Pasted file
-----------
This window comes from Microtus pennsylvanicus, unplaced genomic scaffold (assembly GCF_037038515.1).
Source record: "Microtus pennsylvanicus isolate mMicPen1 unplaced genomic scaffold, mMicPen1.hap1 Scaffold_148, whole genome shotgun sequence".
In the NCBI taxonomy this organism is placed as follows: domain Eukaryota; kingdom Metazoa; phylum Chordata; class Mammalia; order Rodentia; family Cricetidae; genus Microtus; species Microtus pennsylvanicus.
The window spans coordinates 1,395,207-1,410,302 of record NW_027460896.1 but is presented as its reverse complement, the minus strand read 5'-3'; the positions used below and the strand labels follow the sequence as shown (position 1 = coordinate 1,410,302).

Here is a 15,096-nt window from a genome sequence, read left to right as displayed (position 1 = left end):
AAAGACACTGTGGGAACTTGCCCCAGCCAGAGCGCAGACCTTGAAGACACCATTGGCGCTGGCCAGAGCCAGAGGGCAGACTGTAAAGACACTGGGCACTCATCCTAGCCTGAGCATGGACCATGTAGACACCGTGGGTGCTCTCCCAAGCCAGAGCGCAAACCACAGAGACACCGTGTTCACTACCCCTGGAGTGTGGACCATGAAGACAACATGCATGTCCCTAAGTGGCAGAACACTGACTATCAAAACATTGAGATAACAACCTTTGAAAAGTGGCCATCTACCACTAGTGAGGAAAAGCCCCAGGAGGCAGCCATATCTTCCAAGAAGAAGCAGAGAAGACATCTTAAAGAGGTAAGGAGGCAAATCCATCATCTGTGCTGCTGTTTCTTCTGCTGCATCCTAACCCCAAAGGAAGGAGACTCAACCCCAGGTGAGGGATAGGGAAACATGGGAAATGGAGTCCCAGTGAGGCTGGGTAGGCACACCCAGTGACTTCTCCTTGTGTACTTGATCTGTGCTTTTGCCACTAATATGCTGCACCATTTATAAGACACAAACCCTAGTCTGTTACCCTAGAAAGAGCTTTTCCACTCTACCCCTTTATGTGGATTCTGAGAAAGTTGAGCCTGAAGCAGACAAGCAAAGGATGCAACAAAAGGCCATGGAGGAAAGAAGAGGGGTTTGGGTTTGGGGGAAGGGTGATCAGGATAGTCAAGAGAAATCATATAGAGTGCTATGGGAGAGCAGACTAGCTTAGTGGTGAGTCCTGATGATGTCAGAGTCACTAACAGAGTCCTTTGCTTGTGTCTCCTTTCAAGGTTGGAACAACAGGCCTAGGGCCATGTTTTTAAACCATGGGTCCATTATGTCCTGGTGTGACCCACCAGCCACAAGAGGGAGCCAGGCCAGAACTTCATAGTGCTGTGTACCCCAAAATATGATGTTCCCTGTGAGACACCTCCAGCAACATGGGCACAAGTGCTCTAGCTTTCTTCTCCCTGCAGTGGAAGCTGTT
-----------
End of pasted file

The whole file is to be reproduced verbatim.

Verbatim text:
This window comes from Microtus pennsylvanicus, unplaced genomic scaffold (assembly GCF_037038515.1).
Source record: "Microtus pennsylvanicus isolate mMicPen1 unplaced genomic scaffold, mMicPen1.hap1 Scaffold_148, whole genome shotgun sequence".
In the NCBI taxonomy this organism is placed as follows: domain Eukaryota; kingdom Metazoa; phylum Chordata; class Mammalia; order Rodentia; family Cricetidae; genus Microtus; species Microtus pennsylvanicus.
The window spans coordinates 1,395,207-1,410,302 of record NW_027460896.1 but is presented as its reverse complement, the minus strand read 5'-3'; the positions used below and the strand labels follow the sequence as shown (position 1 = coordinate 1,410,302).

Here is a 15,096-nt window from a genome sequence, read left to right as displayed (position 1 = left end):
AAAGACACTGTGGGAACTTGCCCCAGCCAGAGCGCAGACCTTGAAGACACCATTGGCGCTGGCCAGAGCCAGAGGGCAGACTGTAAAGACACTGGGCACTCATCCTAGCCTGAGCATGGACCATGTAGACACCGTGGGTGCTCTCCCAAGCCAGAGCGCAAACCACAGAGACACCGTGTTCACTACCCCTGGAGTGTGGACCATGAAGACAACATGCATGTCCCTAAGTGGCAGAACACTGACTATCAAAACATTGAGATAACAACCTTTGAAAAGTGGCCATCTACCACTAGTGAGGAAAAGCCCCAGGAGGCAGCCATATCTTCCAAGAAGAAGCAGAGAAGACATCTTAAAGAGGTAAGGAGGCAAATCCATCATCTGTGCTGCTGTTTCTTCTGCTGCATCCTAACCCCAAAGGAAGGAGACTCAACCCCAGGTGAGGGATAGGGAAACATGGGAAATGGAGTCCCAGTGAGGCTGGGTAGGCACACCCAGTGACTTCTCCTTGTGTACTTGATCTGTGCTTTTGCCACTAATATGCTGCACCATTTATAAGACACAAACCCTAGTCTGTTACCCTAGAAAGAGCTTTTCCACTCTACCCCTTTATGTGGATTCTGAGAAAGTTGAGCCTGAAGCAGACAAGCAAAGGATGCAACAAAAGGCCATGGAGGAAAGAAGAGGGGTTTGGGTTTGGGGGAAGGGTGATCAGGATAGTCAAGAGAAATCATATAGAGTGCTATGGGAGAGCAGACTAGCTTAGTGGTGAGTCCTGATGATGTCAGAGTCACTAACAGAGTCCTTTGCTTGTGTCTCCTTTCAAGGTTGGAACAACAGGCCTAGGGCCATGTTTTTAAACCATGGGTCCATTATGTCCTGGTGTGACCCACCAGCCACAAGAGGGAGCCAGGCCAGAACTTCATAGTGCTGTGTACCCCAAAATATGATGTTCCCTGTGAGACACCTCCAGCAACATGGGCACAAGTGCTCTAGCTTTCTTCTCCCTGCAGTGGAAGCTGTT